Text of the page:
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Proponents of the Air National Guard have renewed accusations that Air Force leaders are cutting them out of the budget process.
In a letter to Air Force Secretary Michael Donley and Chief of Staff Gen. Mark Welsh, the co-chairs of the Council of Governors complained that the service called state adjutants general to Washington for a budget meeting on short notice and refused to provide solid proposals on paper.
The adjutants general were notified one week before the Nov. 2 meeting, which wasn't enough time for some of them to make travel plans, wrote Govs. Chris Gregoire, D-Wash., and Terry Brandstad, R-Iowa, co-chairs of the bipartisan Council of Governors.
The council is advocating for a full review by representatives from all states before the Air Force puts forward a new budget proposal.
"No specifics or written proposals have been shared with the Council so we currently do not have any review action before us," the governors wrote in the Nov. 2 letter. "Until we are able to see a proposal and discuss it with all governors, there can be no representation that this proposal meets the needs of the states."
Welsh, Donley and Air National Guard Chief Lt. Gen. Harry "Bud" Wyatt have vowed to work more closely on the 2013 budget to break an impasse that began shortly after the Air Force proposed to cut a larger share of personnel and aircraft from the Guard than from active duty. Lawmakers have directed the Air Force to halt any action toward that budget request during negotiations.
But in a second letter, sent to Donley and Welsh Nov. 15, the governors wrote that the Air Force has presented the states with a "take it or leave it" proposal with no discussion or disclosure of fiscal and operational data, and without time to consider its merits.
"In the absence of answers to our questions and agreement on a process to address them, however, we will have no choice but to continue to take our concerns directly to Congress," the governors wrote.
The Nov. 2 meeting was an attempt by Wyatt to meet with the adjutants general of each state to discuss force-structure proposals, a spokeswoman said. Additional details on the proposal were not available.
"The Nov. 2 meeting was part of a deliberative process to ensure transparency of Air Force force structure moves with the adjutants generals and obtain their military advice and feedback," said Air National Guard spokeswoman Lt. Col. Nohaku McFadden, in an e-mail. Wyatt declined comment.
Air Force officials are reviewing the letters and will provide a response to the council, said Ann Stefanek, an Air Force spokeswoman.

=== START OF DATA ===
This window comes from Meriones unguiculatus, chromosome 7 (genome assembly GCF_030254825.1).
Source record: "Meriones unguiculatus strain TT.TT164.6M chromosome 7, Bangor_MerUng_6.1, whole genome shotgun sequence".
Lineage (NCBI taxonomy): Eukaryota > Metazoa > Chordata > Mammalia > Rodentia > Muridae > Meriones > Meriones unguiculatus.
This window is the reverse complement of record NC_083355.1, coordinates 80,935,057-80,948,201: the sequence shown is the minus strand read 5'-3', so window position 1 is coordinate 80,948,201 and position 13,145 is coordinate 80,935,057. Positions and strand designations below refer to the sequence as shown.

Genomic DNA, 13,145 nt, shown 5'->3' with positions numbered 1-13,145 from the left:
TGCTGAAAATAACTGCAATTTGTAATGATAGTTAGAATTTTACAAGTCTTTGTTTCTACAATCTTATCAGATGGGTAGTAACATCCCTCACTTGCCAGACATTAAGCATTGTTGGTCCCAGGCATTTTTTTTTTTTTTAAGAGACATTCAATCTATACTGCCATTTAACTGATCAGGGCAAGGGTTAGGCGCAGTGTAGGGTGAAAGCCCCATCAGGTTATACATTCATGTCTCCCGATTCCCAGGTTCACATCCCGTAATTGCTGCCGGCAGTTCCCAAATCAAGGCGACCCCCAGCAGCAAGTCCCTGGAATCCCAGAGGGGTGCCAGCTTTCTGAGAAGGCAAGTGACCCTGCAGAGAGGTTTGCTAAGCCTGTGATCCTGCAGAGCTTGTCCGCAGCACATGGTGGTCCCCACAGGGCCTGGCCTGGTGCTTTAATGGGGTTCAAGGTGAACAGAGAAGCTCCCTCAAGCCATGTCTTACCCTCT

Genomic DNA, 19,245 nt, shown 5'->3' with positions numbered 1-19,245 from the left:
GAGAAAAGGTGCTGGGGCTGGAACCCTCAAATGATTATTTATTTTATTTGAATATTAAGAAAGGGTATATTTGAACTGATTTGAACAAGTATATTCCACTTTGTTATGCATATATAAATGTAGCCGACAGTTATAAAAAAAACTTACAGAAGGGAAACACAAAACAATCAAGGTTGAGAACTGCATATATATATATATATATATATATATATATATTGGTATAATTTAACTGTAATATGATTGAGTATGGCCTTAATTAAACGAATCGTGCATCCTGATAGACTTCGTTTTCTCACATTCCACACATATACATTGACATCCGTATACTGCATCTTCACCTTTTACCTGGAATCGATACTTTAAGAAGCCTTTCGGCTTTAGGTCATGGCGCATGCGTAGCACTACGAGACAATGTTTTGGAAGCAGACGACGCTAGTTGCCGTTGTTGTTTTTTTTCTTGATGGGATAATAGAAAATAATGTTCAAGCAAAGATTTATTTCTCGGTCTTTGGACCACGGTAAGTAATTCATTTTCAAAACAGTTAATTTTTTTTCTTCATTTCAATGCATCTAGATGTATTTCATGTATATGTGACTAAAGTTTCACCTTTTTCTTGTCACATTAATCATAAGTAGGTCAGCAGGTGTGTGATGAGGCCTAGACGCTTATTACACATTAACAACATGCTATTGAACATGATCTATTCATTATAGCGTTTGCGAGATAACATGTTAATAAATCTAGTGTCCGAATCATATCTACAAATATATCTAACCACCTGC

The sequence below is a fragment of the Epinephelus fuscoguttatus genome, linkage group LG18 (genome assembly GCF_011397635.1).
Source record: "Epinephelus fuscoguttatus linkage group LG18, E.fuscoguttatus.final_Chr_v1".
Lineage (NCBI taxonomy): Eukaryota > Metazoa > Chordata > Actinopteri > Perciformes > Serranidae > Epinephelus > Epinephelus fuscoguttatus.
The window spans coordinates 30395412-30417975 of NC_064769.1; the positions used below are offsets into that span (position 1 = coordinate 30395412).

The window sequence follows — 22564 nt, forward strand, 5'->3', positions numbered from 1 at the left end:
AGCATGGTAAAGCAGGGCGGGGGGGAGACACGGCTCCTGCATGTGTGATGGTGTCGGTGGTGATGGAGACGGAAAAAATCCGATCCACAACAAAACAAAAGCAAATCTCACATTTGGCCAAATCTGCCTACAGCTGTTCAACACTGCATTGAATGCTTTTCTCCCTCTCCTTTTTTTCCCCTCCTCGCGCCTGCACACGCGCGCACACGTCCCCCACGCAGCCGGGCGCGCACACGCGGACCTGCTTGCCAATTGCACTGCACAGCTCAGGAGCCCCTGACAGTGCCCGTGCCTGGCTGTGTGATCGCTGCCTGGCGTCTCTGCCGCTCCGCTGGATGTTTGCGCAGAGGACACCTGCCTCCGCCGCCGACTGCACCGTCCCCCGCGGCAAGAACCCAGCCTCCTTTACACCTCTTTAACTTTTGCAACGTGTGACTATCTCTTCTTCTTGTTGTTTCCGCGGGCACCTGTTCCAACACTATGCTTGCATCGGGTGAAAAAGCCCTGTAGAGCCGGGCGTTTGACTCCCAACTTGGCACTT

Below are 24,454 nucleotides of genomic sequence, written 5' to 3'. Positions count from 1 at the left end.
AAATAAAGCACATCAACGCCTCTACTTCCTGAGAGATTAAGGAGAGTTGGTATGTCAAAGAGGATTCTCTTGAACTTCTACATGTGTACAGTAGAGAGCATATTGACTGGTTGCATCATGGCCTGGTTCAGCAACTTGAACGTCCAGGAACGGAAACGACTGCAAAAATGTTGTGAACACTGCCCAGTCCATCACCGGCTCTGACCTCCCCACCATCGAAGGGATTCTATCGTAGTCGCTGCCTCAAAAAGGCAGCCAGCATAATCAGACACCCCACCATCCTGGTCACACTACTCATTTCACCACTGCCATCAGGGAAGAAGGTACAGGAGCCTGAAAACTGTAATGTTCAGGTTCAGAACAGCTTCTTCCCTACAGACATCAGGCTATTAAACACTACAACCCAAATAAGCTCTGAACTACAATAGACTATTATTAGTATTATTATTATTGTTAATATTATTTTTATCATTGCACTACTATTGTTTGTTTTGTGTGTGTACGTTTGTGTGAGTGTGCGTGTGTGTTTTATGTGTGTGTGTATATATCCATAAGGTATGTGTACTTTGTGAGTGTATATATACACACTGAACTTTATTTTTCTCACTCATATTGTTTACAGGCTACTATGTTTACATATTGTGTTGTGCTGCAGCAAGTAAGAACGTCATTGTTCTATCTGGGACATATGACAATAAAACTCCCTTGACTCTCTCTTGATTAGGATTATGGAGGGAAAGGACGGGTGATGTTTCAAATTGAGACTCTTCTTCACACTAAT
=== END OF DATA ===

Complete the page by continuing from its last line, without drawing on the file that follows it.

Welsh and Donley had no additional comment, Stefanek said.
Those who attended the meeting were provided information via a PowerPoint presentation. No documents were handed out, said Mark Rupp, the director of Gregoire's Washington office.
The meeting was closed. No attendance was taken, but all states, territories and the District of Columbia were invited.
The Council of Governors also was scheduled to meet with Deputy Defense Secretary Ashton Carter on Nov. 13 to discuss the budget process, but that meeting was postponed and is expected to be scheduled before the end of the calendar year, Rupp said.
The House and Senate Armed Services committeesblocked all cuts in the Air Force's fiscal 2013 budget proposal, saying that they unfairly targeted the Air National Guard. The service originally proposed cutting 9,900 airmen in the budget, 5,100 of which were guardsmen.
Welsh, who became chief of staff in August, immediately promised to work more closely with the Guard and the governors in future budget talks. During his confirmation in July, Welsh said the Air Force had put forward a budget that was "not executable."
"I think what matters the most today is how we move forward from here because we are in a place that we cannot stay," Welsh said at the confirmation hearing. "However we move forward, it has to be together."
The Nov. 2 meeting was a last-ditch effort to put forward a 2013 budget that would convince lawmakers to remove the freeze on funding. But that's unlikely to happen because Congress will not have enough time to revisit the Air Force budget, a defense policy aide to Sen. Patrick Leahy, D-Vt., said.
Welsh, the aide said, has done an "outstanding job" so far in his tenure in working with state leaders and Congress on the budget issue, and Donley has tried to make changes.
Wyatt, who retires as director of the Air National Guard in January, said last month that the Air Force is moving closer to an executable budget, pending approval from Donley and Defense Secretary Leon Panetta.
"But whether that will satisfy members of Congress is yet another question to be answered," he said during an Oct. 31 interview on "This Week in Defense News," an Air Force Times partner.
Unlike the original fiscal 2013 proposal, the next proposal is expected to have more active-duty cuts, Wyatt said.
Proposals for some changes are already circulating on Capitol Hill. On Nov. 9, Air Force officials briefed members of the New York congressional delegation on the possibility of replacing C-130s at Niagara Falls Air Reserve Station with remotely piloted aircraft. MQ-9s already fly out of Hancock Field Air National Guard Base near Syracuse as part of the 174th Fighter Wing.